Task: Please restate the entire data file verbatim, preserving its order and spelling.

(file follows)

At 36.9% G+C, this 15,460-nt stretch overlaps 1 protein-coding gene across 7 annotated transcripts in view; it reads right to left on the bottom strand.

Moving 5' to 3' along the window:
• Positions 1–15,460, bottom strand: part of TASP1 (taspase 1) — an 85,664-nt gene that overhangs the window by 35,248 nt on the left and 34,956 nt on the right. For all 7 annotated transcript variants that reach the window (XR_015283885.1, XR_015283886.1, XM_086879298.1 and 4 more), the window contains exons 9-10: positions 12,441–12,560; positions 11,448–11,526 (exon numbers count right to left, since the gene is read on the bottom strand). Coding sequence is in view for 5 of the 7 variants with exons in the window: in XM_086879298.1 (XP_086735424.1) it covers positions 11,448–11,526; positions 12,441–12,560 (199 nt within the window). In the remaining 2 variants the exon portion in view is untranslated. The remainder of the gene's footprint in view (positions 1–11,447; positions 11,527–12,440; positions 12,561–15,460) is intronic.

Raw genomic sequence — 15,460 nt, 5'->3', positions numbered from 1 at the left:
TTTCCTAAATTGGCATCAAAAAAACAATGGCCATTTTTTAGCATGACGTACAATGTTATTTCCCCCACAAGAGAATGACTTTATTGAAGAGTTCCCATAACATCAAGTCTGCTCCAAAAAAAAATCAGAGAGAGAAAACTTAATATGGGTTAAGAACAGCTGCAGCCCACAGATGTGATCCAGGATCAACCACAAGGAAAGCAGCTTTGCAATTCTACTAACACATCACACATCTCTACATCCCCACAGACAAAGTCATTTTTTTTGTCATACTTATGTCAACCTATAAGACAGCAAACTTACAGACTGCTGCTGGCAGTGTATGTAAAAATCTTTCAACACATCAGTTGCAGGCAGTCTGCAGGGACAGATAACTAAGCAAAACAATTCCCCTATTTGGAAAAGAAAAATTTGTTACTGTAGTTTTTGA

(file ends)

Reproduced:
At 36.9% G+C, this 15,460-nt stretch overlaps 1 protein-coding gene across 7 annotated transcripts in view; it reads right to left on the bottom strand.

Moving 5' to 3' along the window:
• Positions 1–15,460, bottom strand: part of TASP1 (taspase 1) — an 85,664-nt gene that overhangs the window by 35,248 nt on the left and 34,956 nt on the right. For all 7 annotated transcript variants that reach the window (XR_015283885.1, XR_015283886.1, XM_086879298.1 and 4 more), the window contains exons 9-10: positions 12,441–12,560; positions 11,448–11,526 (exon numbers count right to left, since the gene is read on the bottom strand). Coding sequence is in view for 5 of the 7 variants with exons in the window: in XM_086879298.1 (XP_086735424.1) it covers positions 11,448–11,526; positions 12,441–12,560 (199 nt within the window). In the remaining 2 variants the exon portion in view is untranslated. The remainder of the gene's footprint in view (positions 1–11,447; positions 11,527–12,440; positions 12,561–15,460) is intronic.

Raw genomic sequence — 15,460 nt, 5'->3', positions numbered from 1 at the left:
TTTCCTAAATTGGCATCAAAAAAACAATGGCCATTTTTTAGCATGACGTACAATGTTATTTCCCCCACAAGAGAATGACTTTATTGAAGAGTTCCCATAACATCAAGTCTGCTCCAAAAAAAAATCAGAGAGAGAAAACTTAATATGGGTTAAGAACAGCTGCAGCCCACAGATGTGATCCAGGATCAACCACAAGGAAAGCAGCTTTGCAATTCTACTAACACATCACACATCTCTACATCCCCACAGACAAAGTCATTTTTTTTGTCATACTTATGTCAACCTATAAGACAGCAAACTTACAGACTGCTGCTGGCAGTGTATGTAAAAATCTTTCAACACATCAGTTGCAGGCAGTCTGCAGGGACAGATAACTAAGCAAAACAATTCCCCTATTTGGAAAAGAAAAATTTGTTACTGTAGTTTTTGA